Standardization in the education system in the Bedouin population is not a luxury, and the preference of the Bedouin education promotion is essential in a society that has moved from a nomad lifestyle to permanent settlements within a very short period of time. There is great difficulty in adapting elderly and young people to a new way of life and the adaption of the new Western standards of education is not easy. About ten years ago, the “New Dawn in the Negev” association launched an initiative in collaboration with students from Germany and the USA who came to the Bedouin classrooms to bridge the difficulties encountered by young students in school.

Even nowadays, we continue with all our strength in the formal and informal education fields, and in public activity in order to raise awareness of the promotion of Bedouin education, and the standardization with the governmental education. Are you interested in our activities? Let’s stay in touch! All the latest updates and activities of the association mentioned in our Facebook page 24\7, come to visit us! a warm Bedouin hospitality is guaranteed 🙂

Two weeks ago we held the second (and final) part of the drone-building workshop! The goal was to build a high-quality drone that can fly in two sessions and within about 8 hours. The teacher, Abdalla, says that this is not an easy task.

The group was composed of fifteen teens in the tenth grade – the majority were girls.

How did they build the drone? Basically, Abdalla gave them an instruction manual and they successfully built it alone – without help!

Abdallah studies engineering and believes that building a drone is a good way to learn science. He explained that “Drones work with a component called Auto Pilot which is an open platform allowing a range of programming possibilities. We teach students how to deal with this component and how to program it.”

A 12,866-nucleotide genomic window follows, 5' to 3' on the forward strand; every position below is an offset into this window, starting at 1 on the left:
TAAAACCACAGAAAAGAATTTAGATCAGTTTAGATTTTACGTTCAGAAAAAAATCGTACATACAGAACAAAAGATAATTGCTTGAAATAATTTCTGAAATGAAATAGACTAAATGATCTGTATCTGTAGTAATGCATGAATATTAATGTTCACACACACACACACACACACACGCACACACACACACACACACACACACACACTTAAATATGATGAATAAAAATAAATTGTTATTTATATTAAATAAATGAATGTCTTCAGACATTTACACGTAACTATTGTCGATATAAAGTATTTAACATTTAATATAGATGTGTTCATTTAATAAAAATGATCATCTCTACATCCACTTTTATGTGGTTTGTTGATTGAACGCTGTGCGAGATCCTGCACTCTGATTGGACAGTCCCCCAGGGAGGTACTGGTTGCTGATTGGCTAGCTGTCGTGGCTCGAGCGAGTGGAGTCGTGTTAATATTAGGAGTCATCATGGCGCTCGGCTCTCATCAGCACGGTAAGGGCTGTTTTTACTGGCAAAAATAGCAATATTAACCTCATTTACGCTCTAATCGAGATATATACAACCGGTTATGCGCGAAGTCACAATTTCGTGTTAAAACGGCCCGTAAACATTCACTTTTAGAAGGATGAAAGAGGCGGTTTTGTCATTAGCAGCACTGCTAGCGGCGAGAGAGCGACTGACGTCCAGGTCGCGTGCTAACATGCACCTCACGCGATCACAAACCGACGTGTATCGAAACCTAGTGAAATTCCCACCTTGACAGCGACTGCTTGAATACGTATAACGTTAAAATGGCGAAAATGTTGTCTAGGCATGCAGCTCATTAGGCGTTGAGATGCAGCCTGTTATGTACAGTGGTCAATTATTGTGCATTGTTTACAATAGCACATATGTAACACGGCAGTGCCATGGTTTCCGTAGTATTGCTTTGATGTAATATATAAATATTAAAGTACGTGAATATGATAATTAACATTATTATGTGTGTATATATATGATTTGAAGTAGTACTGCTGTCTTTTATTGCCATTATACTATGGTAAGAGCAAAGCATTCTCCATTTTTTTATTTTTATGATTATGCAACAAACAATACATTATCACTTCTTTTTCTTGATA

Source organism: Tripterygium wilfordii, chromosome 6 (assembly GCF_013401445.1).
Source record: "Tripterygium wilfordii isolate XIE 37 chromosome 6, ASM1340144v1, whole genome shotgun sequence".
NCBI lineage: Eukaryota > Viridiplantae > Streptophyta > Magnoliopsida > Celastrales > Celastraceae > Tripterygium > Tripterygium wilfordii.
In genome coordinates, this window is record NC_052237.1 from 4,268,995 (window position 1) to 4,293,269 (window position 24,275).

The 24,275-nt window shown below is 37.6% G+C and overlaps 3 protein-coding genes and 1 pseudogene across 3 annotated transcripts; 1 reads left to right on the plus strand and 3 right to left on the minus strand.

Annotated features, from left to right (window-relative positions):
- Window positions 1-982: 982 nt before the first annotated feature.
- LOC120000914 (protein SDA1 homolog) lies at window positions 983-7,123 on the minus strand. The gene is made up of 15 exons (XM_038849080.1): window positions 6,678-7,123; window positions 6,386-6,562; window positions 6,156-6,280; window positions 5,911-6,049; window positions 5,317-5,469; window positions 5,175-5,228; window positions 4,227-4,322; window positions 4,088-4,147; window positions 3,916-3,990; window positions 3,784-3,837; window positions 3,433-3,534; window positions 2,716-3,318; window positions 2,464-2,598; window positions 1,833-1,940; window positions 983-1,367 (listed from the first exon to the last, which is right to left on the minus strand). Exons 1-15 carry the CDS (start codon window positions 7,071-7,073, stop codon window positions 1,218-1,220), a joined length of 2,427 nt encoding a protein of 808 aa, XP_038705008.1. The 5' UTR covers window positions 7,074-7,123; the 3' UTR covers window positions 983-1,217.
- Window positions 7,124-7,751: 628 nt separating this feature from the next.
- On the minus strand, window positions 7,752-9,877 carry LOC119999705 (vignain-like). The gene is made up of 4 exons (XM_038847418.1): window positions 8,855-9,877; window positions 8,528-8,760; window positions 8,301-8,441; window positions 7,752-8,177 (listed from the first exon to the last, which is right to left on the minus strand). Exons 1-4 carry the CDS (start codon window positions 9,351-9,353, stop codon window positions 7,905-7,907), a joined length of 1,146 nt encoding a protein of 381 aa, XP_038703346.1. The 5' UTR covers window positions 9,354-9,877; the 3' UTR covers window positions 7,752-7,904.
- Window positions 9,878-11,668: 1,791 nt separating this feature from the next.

First the students assembled the body of the drone and then began to assemble the electronic parts that act as a GPS- this allows the user to know where the drone is located in real-time. After composing the electronic parts, all kinds of calibrations are made enabling the drone to fly successfully!

This workshop was held in cooperation with the organization Moona – A Space for Change. At the end of each program, participants can choose to participate in a nationwide competition. The next competition will take place in two months and groups from Israels’ south will participate.

Did you know that until 2015 there were no music programs in Rahat Schools?
A New Dawn in the Negev changed that!

We are extremely grateful to the Tzadik foundation for their generous support of this project which has helped us make this possible!

Our program Sarab “strings of change”, Sarab means Oasisin Arabic, strives to change the social reality of the Bedouins of the Negev by providing quality music education, starting with children in two elementary schools in Rahat. The Sarab vision is to expose students to music and culture to give them a source of inspiration, knowledge and enjoyment from classical music. The project uses music education as a tool to encourage creative expression, and to strengthen the ability to persevere, self-discipline, improve the children’s concentration skills and, ultimately, to improve students’ academic achievements.

Sarab started in one school, Al Salaam, and recently expanded to Abu Ubayda. Today approximately 200  3rd and 4th graders at these two elementary schools in Rahat learn to play the violin during the school day. Those who wish to continue can do so at the Be’er Sheva Conservatorium.  We hope that with additional support we can expand this amazing opportunity to all the kids in Rahat.

On May 14th, an amazing concert was held at the Rahat community center the students performed. Music can be the start of a different, better life for the Bedouin community, and a new basis for establishing fruitful cooperation and communication between the Bedouin and the Jewish communities.

Enhance, Elevate and Enjoy your tourist experience in the Negev by exploring the hidden and truthful narratives of the forgotten Bedouin. The untold stories of the tribe are illustrated in my upcoming short documentary ‘Voiceless in the desert’, as I attempt to capture an intriguing yet underrepresented reality within Israeli society.

                                      Who are the Bedouins?

Ancient stories, folklore and myths pervade popular understandings of the nomadic tribesman, but what do we really know about the modern Bedouins?